MIDDLEMEN: REBIRTH OF THE SALESMAN

Future electronic support will blend digital and human help

BUSINESS AT NET SPEED Click for June 22, 1998 issue







For most of his career, Jerry Whitlock chased smokestacks, making cold calls at every factory he could find to sell seals and gaskets. Often, Whitlock, the son of a Georgia truck driver, would log grueling, 14-hour days on the road--away from his wife and daughter--and snatch lunch and dinner while barreling down the highway. ''I had a beautiful house I never saw, and when I'd come home, it would be dark,'' he recalls.

Today, Whitlock, 44, is still selling seals and gaskets, including hard-to-find industrial O-rings. But he has joined the cybergeneration, doing some 40% of his $1 million business over the Internet, mostly from his home--and often while watching daytime television on his office computer. ''I'm now a Space Age broker,'' he drawls. ''I'm sitting here in a pair of golf shorts, taking sales calls. I'm the envy of almost everyone I know in the business.''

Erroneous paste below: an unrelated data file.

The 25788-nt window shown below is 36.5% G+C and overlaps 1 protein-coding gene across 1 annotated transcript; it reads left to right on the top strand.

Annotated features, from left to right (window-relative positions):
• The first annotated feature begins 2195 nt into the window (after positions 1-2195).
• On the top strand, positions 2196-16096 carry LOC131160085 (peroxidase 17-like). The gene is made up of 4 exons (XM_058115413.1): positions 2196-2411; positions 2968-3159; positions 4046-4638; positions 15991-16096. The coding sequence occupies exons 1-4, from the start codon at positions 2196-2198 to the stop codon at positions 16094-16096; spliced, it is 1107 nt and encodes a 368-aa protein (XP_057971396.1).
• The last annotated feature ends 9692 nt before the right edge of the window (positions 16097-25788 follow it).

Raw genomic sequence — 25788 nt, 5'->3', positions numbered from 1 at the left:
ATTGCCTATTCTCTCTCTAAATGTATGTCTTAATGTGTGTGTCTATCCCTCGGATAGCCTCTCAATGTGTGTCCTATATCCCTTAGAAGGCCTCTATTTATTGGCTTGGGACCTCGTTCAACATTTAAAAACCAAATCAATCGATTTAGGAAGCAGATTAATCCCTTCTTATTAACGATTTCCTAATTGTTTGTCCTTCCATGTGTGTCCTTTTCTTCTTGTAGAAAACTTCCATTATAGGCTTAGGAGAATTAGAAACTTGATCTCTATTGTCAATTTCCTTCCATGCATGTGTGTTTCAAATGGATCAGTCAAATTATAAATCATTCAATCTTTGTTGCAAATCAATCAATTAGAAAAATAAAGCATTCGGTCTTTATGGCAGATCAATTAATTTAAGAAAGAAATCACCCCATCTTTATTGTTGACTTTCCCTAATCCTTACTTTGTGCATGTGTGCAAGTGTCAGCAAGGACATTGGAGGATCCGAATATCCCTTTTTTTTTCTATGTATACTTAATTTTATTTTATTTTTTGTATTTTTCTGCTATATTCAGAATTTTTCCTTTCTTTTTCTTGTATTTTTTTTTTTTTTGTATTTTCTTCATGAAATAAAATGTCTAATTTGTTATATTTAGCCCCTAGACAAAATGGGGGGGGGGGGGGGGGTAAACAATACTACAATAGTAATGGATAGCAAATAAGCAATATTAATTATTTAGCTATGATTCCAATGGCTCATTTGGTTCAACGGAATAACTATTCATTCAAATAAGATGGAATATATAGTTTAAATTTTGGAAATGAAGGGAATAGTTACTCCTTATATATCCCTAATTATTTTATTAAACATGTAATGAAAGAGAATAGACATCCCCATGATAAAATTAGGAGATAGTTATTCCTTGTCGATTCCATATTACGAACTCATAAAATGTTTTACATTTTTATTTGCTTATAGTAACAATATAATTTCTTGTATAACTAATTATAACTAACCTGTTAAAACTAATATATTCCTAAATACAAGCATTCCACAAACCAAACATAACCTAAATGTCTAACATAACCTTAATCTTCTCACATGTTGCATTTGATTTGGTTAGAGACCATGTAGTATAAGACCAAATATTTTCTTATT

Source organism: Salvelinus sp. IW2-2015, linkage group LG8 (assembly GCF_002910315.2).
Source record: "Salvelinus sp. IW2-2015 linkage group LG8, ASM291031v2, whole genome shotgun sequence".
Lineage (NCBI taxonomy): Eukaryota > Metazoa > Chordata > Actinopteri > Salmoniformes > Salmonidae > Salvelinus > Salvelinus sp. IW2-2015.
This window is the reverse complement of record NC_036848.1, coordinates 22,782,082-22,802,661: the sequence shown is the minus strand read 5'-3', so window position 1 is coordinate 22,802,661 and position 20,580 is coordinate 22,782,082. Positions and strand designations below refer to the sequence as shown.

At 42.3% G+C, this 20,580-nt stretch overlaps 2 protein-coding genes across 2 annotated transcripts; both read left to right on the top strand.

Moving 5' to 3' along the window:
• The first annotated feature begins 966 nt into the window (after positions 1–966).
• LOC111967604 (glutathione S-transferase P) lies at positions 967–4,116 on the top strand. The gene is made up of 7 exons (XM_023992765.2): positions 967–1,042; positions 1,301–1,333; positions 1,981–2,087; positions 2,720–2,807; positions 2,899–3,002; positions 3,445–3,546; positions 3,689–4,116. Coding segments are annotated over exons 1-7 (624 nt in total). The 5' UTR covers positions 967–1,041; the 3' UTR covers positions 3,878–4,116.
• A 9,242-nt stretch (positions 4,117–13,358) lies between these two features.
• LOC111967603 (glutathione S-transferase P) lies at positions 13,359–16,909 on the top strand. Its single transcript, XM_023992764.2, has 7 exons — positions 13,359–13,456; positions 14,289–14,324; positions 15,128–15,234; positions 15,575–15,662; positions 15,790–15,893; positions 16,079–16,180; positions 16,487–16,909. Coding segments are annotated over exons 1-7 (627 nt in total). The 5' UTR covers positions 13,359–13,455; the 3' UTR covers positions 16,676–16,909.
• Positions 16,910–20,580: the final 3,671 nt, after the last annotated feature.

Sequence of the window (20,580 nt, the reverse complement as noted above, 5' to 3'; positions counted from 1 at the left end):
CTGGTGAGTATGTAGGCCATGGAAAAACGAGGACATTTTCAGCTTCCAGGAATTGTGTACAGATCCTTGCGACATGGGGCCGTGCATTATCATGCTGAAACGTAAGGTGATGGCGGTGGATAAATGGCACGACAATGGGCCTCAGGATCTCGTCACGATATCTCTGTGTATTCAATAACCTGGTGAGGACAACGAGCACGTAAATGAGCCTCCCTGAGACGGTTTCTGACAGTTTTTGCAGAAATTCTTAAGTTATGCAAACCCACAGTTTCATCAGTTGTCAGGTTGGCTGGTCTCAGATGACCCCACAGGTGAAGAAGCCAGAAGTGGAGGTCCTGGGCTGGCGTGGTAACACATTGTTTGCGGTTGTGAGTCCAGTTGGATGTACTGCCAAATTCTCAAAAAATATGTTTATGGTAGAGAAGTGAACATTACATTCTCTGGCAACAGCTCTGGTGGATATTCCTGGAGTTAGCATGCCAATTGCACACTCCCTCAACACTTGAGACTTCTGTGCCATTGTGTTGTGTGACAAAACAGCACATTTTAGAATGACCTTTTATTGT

Whitlock is among America's small but growing army of cybermediaries--thousands of middlemen who, by choice or necessity, are carving out fresh territory on the Web. With its potential to match buyers and sellers regardless of geography, time zones, or language differences, the Net is reinventing the role of the traditional broker and forcing changes on even the most tech-wary.

DISPLACEMENT. It's the death--and rebirth--of a salesman. No one knows exactly how many middleman jobs have been wiped out or created by the new electronic marketplace, or how many have yet to be affected. Experts are just now studying the impact of the Net on employment, though some already predict the Web will, at least in the short term, eliminate more middlemen jobs than it will create.